I’m sure all the parties jockeying for position over the next few weeks will be making key statements. This is an important opening salvo as more GPs are desperately needed in rural England. This story tells us:
The Tories say they will deliver 6,000 more doctors in general practice in England by 2024-25 to increase patient appointments, if they win the election.
They claim they will reach that target through additional doctors working and training in surgeries, international recruitment and better retention.
However, Health Secretary Matt Hancock said a previous Tory pledge to recruit 5,000 GPs by 2020 had not been met.
Labour leader Jeremy Corbyn said: "You can't trust the Tories on the NHS."
He said despite the Conservatives' previous promise of more general practitioners made in 2015, GP numbers have declined.
Labour has said it wants to expand GP training places from 3,500 to 5,000 a year to ease the burden on GPs.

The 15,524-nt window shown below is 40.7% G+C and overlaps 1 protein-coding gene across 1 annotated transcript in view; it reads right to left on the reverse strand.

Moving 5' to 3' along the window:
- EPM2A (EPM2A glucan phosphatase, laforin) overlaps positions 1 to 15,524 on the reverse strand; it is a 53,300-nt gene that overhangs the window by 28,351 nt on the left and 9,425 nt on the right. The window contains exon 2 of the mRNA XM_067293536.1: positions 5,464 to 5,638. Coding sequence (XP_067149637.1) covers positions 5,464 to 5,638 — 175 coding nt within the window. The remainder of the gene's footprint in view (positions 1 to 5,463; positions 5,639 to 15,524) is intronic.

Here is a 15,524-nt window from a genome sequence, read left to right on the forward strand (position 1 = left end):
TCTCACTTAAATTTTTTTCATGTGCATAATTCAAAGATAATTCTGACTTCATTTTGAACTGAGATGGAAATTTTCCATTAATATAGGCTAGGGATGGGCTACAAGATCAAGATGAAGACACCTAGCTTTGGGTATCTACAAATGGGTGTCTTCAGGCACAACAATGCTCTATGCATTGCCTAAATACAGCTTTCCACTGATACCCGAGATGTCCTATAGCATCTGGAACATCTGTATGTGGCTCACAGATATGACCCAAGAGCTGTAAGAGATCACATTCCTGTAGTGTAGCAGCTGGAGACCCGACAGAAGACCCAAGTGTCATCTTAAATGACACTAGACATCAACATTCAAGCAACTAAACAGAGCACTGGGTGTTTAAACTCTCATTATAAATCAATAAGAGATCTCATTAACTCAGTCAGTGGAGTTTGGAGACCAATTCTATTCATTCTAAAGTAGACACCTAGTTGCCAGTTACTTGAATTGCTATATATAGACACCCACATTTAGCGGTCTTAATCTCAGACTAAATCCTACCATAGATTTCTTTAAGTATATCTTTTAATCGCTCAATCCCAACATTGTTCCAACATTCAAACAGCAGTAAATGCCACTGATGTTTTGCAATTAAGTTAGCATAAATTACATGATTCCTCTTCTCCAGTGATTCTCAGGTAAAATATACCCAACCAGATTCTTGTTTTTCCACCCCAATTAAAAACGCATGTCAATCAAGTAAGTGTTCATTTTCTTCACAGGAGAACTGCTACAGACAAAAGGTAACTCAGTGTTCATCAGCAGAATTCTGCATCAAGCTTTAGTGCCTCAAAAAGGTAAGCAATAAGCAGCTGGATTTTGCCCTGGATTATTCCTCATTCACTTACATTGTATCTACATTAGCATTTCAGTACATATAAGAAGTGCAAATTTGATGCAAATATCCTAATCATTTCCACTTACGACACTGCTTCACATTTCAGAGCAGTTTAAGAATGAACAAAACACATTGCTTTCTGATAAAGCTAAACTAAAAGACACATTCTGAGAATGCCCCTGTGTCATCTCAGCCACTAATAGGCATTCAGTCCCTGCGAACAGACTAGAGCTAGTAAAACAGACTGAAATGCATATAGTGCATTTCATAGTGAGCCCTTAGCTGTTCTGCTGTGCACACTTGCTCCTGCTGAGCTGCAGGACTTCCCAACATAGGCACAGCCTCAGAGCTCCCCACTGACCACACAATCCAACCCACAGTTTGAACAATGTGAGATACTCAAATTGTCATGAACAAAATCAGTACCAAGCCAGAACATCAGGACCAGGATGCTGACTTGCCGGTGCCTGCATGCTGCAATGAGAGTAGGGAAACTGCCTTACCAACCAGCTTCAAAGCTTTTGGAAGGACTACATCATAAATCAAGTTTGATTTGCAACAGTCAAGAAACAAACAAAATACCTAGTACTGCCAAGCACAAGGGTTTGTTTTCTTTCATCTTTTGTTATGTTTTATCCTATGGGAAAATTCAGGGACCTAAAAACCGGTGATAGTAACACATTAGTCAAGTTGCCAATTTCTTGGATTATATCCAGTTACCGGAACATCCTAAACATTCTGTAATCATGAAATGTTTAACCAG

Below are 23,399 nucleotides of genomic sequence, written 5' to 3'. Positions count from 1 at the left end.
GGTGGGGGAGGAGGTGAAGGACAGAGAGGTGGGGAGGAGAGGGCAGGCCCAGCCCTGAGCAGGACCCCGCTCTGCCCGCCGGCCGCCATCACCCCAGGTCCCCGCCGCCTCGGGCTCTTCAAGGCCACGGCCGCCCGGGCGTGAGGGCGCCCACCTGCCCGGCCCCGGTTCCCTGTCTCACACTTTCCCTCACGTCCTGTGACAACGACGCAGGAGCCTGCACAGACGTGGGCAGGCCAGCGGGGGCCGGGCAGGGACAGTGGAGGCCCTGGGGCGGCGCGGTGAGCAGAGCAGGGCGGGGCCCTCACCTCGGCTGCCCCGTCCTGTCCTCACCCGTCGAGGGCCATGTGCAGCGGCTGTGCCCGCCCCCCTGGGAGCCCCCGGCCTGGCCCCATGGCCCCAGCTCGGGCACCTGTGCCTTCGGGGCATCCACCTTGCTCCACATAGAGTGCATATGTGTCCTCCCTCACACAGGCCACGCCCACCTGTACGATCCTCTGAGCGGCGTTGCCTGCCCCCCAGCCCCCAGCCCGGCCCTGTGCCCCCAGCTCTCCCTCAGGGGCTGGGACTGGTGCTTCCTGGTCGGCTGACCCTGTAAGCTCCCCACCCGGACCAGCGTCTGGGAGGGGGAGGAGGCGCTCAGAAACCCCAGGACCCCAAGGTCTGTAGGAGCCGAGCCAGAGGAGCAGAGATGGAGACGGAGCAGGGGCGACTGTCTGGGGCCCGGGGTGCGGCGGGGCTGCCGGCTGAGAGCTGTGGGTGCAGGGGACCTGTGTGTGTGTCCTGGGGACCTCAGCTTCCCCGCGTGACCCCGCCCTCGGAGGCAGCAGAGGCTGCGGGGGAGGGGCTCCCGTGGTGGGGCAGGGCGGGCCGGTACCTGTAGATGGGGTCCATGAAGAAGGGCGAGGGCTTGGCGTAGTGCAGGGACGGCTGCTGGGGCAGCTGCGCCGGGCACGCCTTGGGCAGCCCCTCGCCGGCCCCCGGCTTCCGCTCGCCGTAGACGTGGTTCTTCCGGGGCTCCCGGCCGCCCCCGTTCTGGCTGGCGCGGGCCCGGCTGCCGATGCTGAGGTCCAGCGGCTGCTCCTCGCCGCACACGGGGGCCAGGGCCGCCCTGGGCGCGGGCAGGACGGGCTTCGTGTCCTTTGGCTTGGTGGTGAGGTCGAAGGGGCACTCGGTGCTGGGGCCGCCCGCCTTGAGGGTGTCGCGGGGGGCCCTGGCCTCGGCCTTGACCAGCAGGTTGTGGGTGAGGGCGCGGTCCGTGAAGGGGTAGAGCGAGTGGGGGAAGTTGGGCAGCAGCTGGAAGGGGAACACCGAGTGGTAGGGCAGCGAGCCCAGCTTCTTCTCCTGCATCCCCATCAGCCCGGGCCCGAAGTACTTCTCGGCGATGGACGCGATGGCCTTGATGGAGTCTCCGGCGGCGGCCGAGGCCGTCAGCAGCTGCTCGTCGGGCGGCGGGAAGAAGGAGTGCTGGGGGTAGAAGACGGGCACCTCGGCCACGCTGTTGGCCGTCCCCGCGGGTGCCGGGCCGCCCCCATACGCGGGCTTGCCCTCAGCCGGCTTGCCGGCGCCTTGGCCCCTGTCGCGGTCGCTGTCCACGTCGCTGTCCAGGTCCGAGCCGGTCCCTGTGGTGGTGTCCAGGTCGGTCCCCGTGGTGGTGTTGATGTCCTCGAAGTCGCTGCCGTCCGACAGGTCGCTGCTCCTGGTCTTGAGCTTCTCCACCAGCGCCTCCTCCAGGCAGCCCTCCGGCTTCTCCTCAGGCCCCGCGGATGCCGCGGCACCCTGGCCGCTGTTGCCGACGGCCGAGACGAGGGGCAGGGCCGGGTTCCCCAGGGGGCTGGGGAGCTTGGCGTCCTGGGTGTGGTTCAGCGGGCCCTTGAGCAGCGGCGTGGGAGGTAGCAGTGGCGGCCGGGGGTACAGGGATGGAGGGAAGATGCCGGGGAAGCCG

The Conservatives say their plan would see the current tally of 3,538 GPs in training every year rise by about 500 each year over the next four years.
And recruiting more GPs from overseas while improving efforts to retain current staff would lead to a total of 6,000 more doctors than there are now, they claim.
But it is not yet clear how this will be achieved.
In 2015, the then health secretary, Jeremy Hunt, pledged to have 5,000 more GPs working in the NHS in England by 2020.
Speaking on BBC Radio 4's Today programme, Mr Hancock acknowledged GP numbers had in fact decreased since 2015.
He said: "It's true the number of GPs was falling when I became health secretary [in July 2018].
"The numbers are now rising but I want them to go much further."